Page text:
German GSE manufacturer Goldhofer has sold one of its all-electric F110e pushbacks to local gateway Memmingen Airport
Lothar Holder, CEO at Goldhofer AG and head of its airport technology division, handed over the vehicle to Ralf Schmid, managing director of gateway operator Flughafen Memmingen, in December 2019.
Being fully electric, the F110e is more environmentally friendly than fossil-powered pushbacks, but it is just as powerful nevertheless. A derivative of the F110 (the world’s best-selling conventional aircraft tow tractor, according to Goldhofer), like its diesel-powered counterpart it can manoeuvre aircraft with a take-off weight of up to 120 tons.
The F110e offers reductions in both exhaust and noise emissions for Allgäu Airport Memmingen, yet it can also be operated far more economically than conventional tractors, Goldhofer advises.
Flughafen Memmingen, together with its subsidiary service provider ALLgate, handles operations at Allgäu Airport Memmingen, Bavaria’s third-largest commercial airport, and will operate the all-electric pushback.
Schmid observes: “If we are to achieve our climate neutrality target, we have to commit to a number of investments. In addition to a combined heat and power plant and a natural gas filling station, this also includes electromobility.
“With the introduction of an electric aircraft tow tractor, we have now taken a further step in this direction.”
Holder adds: “We are delighted that Memmingen Airport has chosen to work with us in order to continue to move forward with its sustainability programme. We are convinced that the use of electric vehicles at Memmingen Airport will not only reduce emissions and energy requirements enormously but will also be significantly more economical than conventional systems.”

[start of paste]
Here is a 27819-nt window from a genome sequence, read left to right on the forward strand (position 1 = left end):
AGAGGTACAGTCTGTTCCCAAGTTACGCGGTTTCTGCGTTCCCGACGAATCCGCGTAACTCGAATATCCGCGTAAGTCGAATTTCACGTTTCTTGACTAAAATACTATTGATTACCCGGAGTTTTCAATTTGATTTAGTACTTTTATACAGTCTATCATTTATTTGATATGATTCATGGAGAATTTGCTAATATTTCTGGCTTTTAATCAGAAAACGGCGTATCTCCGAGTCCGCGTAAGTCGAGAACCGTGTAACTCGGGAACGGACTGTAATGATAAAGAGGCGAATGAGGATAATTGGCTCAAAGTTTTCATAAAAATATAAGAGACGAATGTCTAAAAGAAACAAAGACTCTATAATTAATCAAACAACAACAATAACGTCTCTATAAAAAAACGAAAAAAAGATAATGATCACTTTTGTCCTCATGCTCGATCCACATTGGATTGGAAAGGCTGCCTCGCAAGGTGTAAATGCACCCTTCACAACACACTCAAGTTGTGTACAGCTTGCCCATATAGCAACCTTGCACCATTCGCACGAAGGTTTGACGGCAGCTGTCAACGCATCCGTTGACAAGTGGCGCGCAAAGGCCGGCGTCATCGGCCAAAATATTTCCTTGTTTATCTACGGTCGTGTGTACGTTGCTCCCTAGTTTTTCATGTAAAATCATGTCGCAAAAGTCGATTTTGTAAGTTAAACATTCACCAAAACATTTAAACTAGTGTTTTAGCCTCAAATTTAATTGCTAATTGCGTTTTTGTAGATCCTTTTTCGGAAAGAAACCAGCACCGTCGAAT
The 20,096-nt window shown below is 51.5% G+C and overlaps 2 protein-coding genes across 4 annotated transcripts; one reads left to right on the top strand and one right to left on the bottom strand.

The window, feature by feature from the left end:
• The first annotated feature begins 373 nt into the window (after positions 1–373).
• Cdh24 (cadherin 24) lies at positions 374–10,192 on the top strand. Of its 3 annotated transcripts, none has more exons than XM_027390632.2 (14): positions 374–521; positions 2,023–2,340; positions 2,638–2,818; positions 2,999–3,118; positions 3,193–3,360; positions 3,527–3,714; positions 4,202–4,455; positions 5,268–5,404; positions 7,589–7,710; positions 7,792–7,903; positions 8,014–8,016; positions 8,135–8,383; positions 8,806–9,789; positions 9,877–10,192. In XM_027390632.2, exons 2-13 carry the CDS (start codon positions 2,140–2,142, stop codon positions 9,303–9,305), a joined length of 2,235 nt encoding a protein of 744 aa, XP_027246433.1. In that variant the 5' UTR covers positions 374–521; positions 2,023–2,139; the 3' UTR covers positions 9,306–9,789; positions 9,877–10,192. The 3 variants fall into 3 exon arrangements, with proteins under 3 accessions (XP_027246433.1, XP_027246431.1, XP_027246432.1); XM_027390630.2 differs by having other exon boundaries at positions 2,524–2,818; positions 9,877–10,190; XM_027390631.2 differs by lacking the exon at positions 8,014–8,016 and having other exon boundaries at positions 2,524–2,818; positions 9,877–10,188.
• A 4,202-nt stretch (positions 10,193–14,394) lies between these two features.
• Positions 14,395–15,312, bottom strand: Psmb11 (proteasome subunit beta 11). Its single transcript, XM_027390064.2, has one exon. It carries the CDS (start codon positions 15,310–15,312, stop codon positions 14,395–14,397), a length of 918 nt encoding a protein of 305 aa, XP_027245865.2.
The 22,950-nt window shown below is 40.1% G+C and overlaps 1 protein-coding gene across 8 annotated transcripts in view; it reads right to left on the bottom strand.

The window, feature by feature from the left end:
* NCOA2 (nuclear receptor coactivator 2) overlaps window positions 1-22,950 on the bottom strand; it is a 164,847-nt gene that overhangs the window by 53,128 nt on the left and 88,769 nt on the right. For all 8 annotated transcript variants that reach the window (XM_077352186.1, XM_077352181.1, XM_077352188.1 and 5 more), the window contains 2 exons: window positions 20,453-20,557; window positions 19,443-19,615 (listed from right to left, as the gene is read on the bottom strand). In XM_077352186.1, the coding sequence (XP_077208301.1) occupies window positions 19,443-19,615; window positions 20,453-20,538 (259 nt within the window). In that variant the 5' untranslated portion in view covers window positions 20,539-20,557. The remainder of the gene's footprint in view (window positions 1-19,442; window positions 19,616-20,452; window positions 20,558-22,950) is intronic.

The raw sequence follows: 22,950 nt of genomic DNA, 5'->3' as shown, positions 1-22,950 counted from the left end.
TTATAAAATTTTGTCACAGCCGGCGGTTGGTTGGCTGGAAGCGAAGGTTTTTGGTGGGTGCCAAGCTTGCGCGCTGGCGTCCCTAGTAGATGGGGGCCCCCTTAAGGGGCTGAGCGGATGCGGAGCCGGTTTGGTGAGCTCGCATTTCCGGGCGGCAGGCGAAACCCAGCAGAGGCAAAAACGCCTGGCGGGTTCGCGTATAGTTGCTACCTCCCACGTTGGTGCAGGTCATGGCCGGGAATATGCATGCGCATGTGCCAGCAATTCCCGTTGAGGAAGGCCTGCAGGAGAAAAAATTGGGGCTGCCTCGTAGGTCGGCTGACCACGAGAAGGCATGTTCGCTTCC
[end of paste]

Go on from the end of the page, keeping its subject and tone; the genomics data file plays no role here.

Memmingen Airport is a regional airport serving the town in which Goldhofer’s headquarters is located. Since opening in 2007, Memmingen Airport has grown quickly, and in 2018 handled almost 1.5 million passengers.
An extensive upgrade programme began in 2018. The runway was widened from 30 to 45 meters and a new airfield lighting system was put in place. The next steps include extending the baggage hall and installing a new instrument landing system for approach 06.
The purchase of the electric pushback represents a big step forward in the airport’s environmental strategy, while helping to meet the growing ground handling requirements of the gateway.
The F110 is in use at various airports around the world. Several hundred models have been placed on the market since its launch. The Schopf company (which merged with Goldhofger in 2013) launched the electric version of the F110 in 2009 and, since then, several of the vehicles have been delivered to customers across different continents.
Following the acquisition of Schopf, Goldhofer’s product portfolio has been updated step by step. With the introduction of the Bison series of pushbacks presented at the inter airport exhibition in Munich, Goldhofer Airport Technology introduced its new ‘e-mobility’ capability with its 400/680 V IonMaster Technology.
IonMaster is described by Goldhofer as “state-of-the-art e-vehicle technology for ground handling”. Goldhofer’s all-electric tractors use drive systems that have been tried and tested in the automotive industry. They are said to be the lowest maintenance vehicles of their kind, combining maximum operating comfort and minimum charging times.
The lithium-ion modular 400 or 680 V batteries provide greater safety, higher performance and longer life than lead-acid batteries, without the need for a separate charging infrastructure, Goldhofer says. That contributes to “uncomplicated and absolutely safe” ground handling.
The Goldhofer Group employs approximately 800 staff. It is based in Memmingen and Ostfildern, Germany, and can trace its history back to 1705.
The Airport Technology division supplies a wide range of conventional and towbarless aircraft tow tractors, aircraft recovery systems, and cargo and baggage tractors.